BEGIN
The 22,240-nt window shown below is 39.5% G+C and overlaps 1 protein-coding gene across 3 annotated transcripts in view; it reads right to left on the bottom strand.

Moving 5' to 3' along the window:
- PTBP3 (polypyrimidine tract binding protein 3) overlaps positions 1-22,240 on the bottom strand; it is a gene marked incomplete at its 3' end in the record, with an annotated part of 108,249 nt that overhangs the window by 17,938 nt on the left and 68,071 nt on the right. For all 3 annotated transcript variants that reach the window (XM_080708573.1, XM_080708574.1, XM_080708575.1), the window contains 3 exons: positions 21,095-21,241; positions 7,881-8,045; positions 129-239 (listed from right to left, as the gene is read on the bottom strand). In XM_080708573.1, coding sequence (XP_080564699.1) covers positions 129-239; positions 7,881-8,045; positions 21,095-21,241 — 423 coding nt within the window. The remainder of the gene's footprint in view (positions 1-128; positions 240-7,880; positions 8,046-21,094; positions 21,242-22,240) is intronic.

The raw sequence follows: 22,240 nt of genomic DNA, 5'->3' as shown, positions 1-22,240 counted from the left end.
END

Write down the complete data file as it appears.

The 22,240-nt window shown below is 39.5% G+C and overlaps 1 protein-coding gene across 3 annotated transcripts in view; it reads right to left on the bottom strand.

Moving 5' to 3' along the window:
- PTBP3 (polypyrimidine tract binding protein 3) overlaps positions 1-22,240 on the bottom strand; it is a gene marked incomplete at its 3' end in the record, with an annotated part of 108,249 nt that overhangs the window by 17,938 nt on the left and 68,071 nt on the right. For all 3 annotated transcript variants that reach the window (XM_080708573.1, XM_080708574.1, XM_080708575.1), the window contains 3 exons: positions 21,095-21,241; positions 7,881-8,045; positions 129-239 (listed from right to left, as the gene is read on the bottom strand). In XM_080708573.1, coding sequence (XP_080564699.1) covers positions 129-239; positions 7,881-8,045; positions 21,095-21,241 — 423 coding nt within the window. The remainder of the gene's footprint in view (positions 1-128; positions 240-7,880; positions 8,046-21,094; positions 21,242-22,240) is intronic.

The raw sequence follows: 22,240 nt of genomic DNA, 5'->3' as shown, positions 1-22,240 counted from the left end.